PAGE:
The Emmy Award-winning series, “Modern Family,” now on its sixth season, is another show littered with product placement. Steven Levitan, executive producer and creator, said the show turns down about 90 percent of its product placement offers, and for a good reason. ABC wants to stay true to the characters on its show. The Toyota Prius, an environmentally-friendly car, appeared on the first season, driven by Mitchell Pritchett, who is an environmental attorney. It wouldn’t make sense for him to drive a gas-guzzling truck.
“Connection Lost,” a recent episode of “Modern Family” has sky rocketed to the top of the list of brilliantly used product placement. The episode was shared with viewers entirely through Claire Dunphy’s MacBook Pro. In the episode, Claire is trying to find her daughter after having a huge fight, but she is stuck at the airport and has to use Facebook, iCloud, the app, Find Your iPhone and FaceTime to track her down. The episode didn’t feel like one long commercial, cleverly blurring the lines between entertainment and advertising.
Is this all too much?
Products are everywhere. Your favorite character is going to have to make a phone call or use a computer for research, so why not have them use an Apple product to do so? What do you think? Have “Modern Family” and “House of Cards” gone too far with product placement? Let us know in the comments below.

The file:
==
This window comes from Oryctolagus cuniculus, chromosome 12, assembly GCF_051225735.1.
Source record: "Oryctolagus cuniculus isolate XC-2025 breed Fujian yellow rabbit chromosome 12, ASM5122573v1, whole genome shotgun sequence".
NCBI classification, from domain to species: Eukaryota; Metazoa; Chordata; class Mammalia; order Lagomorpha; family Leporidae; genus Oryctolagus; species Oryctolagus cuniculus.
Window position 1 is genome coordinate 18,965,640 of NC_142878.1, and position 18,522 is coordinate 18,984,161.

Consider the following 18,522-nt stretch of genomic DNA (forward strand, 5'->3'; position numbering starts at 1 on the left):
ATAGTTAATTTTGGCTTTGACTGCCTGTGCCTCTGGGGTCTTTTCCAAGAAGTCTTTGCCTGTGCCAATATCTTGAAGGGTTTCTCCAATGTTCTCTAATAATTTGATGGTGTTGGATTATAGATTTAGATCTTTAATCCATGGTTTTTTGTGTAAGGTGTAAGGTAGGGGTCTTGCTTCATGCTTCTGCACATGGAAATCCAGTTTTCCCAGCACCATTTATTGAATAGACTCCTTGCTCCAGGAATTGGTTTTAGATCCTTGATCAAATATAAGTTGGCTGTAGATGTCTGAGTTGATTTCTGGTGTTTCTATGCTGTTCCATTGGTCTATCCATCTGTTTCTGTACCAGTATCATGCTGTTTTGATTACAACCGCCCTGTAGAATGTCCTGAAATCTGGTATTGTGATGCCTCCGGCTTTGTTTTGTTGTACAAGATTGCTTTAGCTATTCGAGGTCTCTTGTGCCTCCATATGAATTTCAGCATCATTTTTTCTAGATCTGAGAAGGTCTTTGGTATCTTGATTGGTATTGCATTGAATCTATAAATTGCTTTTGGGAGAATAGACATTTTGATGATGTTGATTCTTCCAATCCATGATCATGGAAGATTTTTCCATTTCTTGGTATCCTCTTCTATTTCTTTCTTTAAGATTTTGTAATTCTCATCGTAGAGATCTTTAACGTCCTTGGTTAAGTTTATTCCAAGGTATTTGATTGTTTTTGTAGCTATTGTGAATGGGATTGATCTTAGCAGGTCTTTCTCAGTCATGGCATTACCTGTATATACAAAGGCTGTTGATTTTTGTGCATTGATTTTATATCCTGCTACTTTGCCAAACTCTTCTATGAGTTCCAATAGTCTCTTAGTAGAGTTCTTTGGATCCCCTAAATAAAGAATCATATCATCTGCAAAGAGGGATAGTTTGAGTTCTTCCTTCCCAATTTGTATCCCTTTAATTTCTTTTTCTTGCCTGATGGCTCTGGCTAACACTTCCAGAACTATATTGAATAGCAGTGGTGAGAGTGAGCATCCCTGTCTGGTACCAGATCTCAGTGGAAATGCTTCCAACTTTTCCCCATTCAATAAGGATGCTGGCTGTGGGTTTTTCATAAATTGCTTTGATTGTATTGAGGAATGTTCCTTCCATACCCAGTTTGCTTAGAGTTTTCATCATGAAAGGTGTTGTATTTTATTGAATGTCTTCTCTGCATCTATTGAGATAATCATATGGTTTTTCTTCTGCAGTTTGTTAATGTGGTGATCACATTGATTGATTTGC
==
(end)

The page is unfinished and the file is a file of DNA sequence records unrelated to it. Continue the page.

by Jonathan Haile
There aren’t a ton of people who have $1,500 to drop on Google Glass. No matter how steep price, it’s going to be strange seeing people walk around with it on. Equally as strange as it looks, hearing someone say, “Ok Glass, record a video”, is going to be an adjustment for those who aren’t wearing it. Google, however, seems optimistic that Glass will be a hit, and I must admit, there are things about it I find very appealing.
Even though the Glass probably isn’t in my future anytime soon, I think it has some benefits once you get over it’s oddity. Instead of looking at computer screen while you “hangout” with someone on Google, they appear in the heads up display and can see what you see. Giving them your perspective allows you to share the experience. That’s why I think Glass and future examples of wearable technology have huge potential in the world of public relations and marketing.
Demos, How-Tos, Etc.